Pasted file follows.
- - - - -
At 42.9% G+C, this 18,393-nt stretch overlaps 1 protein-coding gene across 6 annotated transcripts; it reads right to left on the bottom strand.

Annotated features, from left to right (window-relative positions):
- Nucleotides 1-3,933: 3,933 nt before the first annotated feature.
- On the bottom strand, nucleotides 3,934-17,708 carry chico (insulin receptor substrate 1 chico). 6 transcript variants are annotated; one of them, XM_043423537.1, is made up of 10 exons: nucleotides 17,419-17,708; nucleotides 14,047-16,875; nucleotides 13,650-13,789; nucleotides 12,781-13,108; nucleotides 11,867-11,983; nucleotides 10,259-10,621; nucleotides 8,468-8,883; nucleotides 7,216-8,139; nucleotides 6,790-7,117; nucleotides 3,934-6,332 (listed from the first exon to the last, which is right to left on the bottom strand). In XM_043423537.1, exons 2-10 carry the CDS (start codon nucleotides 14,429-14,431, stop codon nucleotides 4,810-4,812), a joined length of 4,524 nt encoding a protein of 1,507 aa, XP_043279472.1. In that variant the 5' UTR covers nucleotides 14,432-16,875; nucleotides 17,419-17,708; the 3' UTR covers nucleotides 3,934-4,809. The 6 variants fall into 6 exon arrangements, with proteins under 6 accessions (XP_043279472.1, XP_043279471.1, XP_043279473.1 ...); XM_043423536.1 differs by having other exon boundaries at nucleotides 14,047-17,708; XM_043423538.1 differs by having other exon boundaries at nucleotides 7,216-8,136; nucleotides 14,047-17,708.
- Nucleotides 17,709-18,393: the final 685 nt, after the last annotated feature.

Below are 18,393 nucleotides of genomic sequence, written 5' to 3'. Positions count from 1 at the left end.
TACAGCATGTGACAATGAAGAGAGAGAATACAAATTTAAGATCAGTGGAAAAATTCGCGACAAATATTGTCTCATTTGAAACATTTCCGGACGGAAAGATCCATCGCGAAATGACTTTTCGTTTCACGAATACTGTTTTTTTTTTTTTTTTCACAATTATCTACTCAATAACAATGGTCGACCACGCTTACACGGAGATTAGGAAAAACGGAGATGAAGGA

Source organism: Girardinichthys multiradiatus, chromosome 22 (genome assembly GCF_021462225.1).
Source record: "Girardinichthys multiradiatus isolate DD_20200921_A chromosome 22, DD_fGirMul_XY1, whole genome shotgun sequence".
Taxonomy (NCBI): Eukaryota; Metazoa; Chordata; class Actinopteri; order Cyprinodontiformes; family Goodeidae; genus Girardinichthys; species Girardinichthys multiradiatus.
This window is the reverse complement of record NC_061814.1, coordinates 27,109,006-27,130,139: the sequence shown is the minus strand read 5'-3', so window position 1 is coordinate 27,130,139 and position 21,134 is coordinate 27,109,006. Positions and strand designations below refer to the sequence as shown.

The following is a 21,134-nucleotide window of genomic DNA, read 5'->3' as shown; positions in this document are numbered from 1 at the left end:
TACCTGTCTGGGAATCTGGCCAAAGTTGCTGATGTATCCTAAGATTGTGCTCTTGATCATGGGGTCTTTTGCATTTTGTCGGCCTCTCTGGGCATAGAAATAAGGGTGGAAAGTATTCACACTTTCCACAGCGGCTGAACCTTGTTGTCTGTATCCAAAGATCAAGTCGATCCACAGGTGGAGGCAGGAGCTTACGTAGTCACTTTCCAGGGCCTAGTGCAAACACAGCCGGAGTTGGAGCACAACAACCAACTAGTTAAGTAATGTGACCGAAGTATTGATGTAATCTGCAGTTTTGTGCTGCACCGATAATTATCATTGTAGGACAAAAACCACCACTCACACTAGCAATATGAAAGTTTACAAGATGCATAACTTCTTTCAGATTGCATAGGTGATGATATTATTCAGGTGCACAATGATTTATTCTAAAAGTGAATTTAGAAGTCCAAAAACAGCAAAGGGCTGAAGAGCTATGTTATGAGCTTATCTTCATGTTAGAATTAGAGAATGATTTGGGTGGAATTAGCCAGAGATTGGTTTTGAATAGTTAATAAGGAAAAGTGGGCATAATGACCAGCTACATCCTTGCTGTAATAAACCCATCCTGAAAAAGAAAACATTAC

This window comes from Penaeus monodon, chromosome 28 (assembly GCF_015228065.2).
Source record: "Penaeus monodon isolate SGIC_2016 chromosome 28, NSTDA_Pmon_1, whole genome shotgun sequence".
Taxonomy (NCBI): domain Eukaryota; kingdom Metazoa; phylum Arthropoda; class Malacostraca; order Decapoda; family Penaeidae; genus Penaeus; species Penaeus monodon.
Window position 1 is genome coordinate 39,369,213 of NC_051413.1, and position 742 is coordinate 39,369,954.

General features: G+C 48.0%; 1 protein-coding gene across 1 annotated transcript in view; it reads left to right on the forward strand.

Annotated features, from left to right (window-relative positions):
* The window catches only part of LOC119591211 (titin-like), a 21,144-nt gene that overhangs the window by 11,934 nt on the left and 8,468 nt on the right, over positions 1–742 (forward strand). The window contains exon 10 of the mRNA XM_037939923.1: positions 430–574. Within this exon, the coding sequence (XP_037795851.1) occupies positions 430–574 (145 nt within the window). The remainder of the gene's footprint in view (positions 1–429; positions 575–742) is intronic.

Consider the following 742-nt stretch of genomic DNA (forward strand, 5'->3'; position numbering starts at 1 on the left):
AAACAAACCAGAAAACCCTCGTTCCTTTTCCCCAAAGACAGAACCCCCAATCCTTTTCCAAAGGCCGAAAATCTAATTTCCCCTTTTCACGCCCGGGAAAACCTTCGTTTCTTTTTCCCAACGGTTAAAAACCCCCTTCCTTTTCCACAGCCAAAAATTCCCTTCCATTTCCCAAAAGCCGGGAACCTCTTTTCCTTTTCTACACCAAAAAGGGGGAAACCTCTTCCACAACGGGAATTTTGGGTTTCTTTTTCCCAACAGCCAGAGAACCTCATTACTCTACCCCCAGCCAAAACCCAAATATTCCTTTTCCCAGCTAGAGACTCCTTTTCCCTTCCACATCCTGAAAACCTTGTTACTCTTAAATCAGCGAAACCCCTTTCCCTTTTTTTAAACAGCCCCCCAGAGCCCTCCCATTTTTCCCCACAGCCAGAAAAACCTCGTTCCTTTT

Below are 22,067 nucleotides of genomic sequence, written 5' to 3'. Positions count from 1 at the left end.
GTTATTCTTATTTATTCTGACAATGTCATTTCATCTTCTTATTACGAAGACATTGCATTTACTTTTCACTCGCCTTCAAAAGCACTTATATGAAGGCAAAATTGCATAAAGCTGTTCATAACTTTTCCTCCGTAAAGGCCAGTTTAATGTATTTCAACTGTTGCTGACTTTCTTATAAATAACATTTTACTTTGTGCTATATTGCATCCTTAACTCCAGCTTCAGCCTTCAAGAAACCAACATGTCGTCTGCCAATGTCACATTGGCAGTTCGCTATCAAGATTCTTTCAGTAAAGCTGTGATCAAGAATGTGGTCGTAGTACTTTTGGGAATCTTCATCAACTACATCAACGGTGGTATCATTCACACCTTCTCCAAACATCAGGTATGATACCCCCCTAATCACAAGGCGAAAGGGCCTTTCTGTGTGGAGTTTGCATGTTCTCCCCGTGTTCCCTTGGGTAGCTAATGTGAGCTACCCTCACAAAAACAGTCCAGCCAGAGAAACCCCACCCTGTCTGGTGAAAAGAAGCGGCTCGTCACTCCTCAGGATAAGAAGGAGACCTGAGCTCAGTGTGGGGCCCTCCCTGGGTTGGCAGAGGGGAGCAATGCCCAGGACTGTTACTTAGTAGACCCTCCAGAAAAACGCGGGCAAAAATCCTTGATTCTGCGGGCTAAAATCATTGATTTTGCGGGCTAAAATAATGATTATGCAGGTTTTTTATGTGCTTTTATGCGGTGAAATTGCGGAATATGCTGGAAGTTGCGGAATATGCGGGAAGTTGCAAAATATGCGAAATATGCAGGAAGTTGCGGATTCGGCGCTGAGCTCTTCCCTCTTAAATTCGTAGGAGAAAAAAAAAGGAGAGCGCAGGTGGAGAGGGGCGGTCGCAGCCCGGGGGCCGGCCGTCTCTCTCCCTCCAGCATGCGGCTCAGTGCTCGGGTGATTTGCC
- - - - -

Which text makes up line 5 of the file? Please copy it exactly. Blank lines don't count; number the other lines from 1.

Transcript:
- Nucleotides 17,709-18,393: the final 685 nt, after the last annotated feature.